Andre Akkari helping spread poker like a fever

Andre Akkari helping spread poker like a fever

Lee Davy talks to Andre Akkari about his role in the Brazilian poker scene, his interest in esports, and his views on the PokerStars Player’s No-Limit Hold’em Championships. 

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The main stage of the PokerStars Caribbean Adventure (PCA) is impressive. If poker had Seven Wonders, this would be one. And yet, as I look down from the rail, Andre Akkari seems part of the furniture.

The Brazilian star is sitting on the feature table. Jonathan Jaffee joins him. I don’t recognise anyone else. A grey shirt covers Akkari’s frame. Red shorts brave the breeze of the air conditioning. A pair of specs give him an educated look, a well cared for beard lends a few years of added experience. There is a yawn; a check of his mobile phone, all in a day’s work.

A very important looking man sidles alongside me.

Andre Akkari helping spread poker like a feverPointing to Akkari the man says to a lady in his company: “See him?” That’s Andre Akkari; a Brazilian guy; really, really famous.”

There is a nod of approval.

If there were tumbleweed, it would have rolled.

The table is as quiet as a fallen oak complaining about its once-mighty status.


It was 582.

I leave the rail and find a spot for my chat with the really, really famous guy from Brazil. 

“I don’t think I’m a famous person,” Akkari tells me. “For me, it’s not important. What’s important is to have a good life with my friends and family. If I can do more things for other people through fame, then that’s ok.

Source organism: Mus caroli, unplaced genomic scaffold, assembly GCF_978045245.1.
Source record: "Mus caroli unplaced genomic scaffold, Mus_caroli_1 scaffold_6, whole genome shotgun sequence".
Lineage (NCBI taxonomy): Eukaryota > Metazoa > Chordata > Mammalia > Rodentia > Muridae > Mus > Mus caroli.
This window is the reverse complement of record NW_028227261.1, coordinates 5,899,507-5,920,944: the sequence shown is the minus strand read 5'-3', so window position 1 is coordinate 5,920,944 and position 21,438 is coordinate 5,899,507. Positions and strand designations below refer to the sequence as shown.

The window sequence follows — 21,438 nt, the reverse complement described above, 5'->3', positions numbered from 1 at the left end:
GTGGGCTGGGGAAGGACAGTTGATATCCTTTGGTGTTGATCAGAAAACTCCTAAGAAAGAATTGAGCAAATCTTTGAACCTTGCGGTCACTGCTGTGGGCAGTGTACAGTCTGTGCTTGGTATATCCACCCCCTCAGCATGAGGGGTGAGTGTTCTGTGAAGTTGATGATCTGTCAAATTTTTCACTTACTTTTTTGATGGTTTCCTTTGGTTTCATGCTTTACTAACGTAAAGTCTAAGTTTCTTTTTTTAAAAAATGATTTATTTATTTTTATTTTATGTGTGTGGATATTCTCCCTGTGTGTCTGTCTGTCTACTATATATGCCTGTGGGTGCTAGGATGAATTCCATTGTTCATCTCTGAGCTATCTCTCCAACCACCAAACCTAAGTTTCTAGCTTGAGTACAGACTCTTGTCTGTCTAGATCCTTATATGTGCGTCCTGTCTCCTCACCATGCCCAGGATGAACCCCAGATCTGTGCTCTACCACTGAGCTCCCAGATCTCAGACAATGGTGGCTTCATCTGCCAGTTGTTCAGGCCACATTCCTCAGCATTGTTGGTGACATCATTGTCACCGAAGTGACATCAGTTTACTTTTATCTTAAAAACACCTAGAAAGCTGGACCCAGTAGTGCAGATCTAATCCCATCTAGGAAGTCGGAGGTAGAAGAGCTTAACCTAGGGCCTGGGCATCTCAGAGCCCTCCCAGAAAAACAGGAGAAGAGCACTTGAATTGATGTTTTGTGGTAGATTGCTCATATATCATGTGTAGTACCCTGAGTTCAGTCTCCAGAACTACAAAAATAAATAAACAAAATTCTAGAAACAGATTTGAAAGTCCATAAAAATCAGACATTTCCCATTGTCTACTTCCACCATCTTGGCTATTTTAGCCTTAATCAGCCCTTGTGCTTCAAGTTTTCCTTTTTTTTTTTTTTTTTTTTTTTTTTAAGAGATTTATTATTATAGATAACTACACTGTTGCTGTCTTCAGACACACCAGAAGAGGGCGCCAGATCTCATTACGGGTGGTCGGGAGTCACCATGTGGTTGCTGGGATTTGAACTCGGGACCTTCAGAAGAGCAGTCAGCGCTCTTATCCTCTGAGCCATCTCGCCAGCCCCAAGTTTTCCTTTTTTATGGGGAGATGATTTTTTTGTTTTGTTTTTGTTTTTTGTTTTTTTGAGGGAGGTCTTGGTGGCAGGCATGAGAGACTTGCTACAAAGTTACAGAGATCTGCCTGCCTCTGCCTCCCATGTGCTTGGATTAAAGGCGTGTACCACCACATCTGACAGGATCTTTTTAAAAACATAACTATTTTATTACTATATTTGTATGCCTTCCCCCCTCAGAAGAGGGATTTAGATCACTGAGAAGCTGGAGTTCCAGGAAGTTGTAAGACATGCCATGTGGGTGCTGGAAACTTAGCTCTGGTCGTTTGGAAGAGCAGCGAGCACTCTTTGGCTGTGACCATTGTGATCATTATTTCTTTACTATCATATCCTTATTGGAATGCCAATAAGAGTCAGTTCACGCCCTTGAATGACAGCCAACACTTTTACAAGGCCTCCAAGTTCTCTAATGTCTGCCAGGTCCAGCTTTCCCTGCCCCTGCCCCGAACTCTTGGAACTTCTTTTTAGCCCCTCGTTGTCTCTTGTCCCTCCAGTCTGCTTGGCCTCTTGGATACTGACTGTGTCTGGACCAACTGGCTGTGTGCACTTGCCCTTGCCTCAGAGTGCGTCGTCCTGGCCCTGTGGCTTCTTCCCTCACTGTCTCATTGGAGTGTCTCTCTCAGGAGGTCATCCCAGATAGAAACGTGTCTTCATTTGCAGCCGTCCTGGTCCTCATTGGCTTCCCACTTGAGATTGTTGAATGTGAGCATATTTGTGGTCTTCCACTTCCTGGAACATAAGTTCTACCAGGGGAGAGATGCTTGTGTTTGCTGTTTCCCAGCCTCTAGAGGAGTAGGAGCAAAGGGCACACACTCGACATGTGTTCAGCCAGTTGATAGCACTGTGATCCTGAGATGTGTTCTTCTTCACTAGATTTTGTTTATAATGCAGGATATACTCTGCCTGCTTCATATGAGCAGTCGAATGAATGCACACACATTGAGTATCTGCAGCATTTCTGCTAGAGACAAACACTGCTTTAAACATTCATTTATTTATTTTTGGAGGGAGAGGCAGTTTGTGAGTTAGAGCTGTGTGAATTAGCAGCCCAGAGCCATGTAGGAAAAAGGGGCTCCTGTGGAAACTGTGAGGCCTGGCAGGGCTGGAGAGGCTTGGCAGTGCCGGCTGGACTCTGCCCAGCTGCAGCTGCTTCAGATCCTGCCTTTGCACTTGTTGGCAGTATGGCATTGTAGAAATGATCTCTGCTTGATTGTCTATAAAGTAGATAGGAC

“When I was younger I was crazy about being a soccer player. Every professional soccer player in Brazil is famous, but I wasn’t looking for the fame. I was looking to shine in a sport and poker gave me the opportunity to be around competition, sports and adrenaline. Poker is growing like a fever in Brazil. Whoever represents poker in Brazil gets some fame. It wasn’t my plan, but as they consider poker a sport in Brazil, it’s come.” 

I’m talking to Akkari in the same week PokerStars decided against extending the contract of Felipe Ramos. A strange decision given the poker fever that’s currently sweeping Brazil. But it does show the faith PokerStars has in their man Akkari.

“At some point in time, PokerStars must have been looking for people who were winning tournaments,” said Akkari. “I don’t think that’s the right approach, today. To be an ambassador, winning tournaments is helpful, but you have to give much more. You have to promote the game, bring new players to the game and do this on a daily basis. That’s what I have been doing for 11-years. People can see I am not fake. I am not marketing. I love this game. 

“A decade ago, poker didn’t have a good image in Brazil. In that time, all poker rooms – not just PokerStars – they have had to give poker a better spirit, and I have been trying to do that. I have been trying to be a nice guy and show people that the poker industry is professional. We have a poker class in Brazil, every year we bring more to poker. I think Pokerstars sees and respects that.” 

Online poker rooms are hiring more tribal leaders. Social media enabled poker players to start leading from the front. Twitch and YouTube have enhanced the potential. Akkari grows his tribe through the creation of one the largest training schools in the world.

“The name is HQ Akkari Team. We’ve done a live poker class every month for 40-people for the past five years,” Akkari tells me. “It always sells out. It’s a weekend in a hotel in Sao Paulo, and people come from Portugal, US, Dubai – we have students from all around the world. I believe we have the biggest poker class in the world. We’ve also recently released an online class, and it’s exploding.”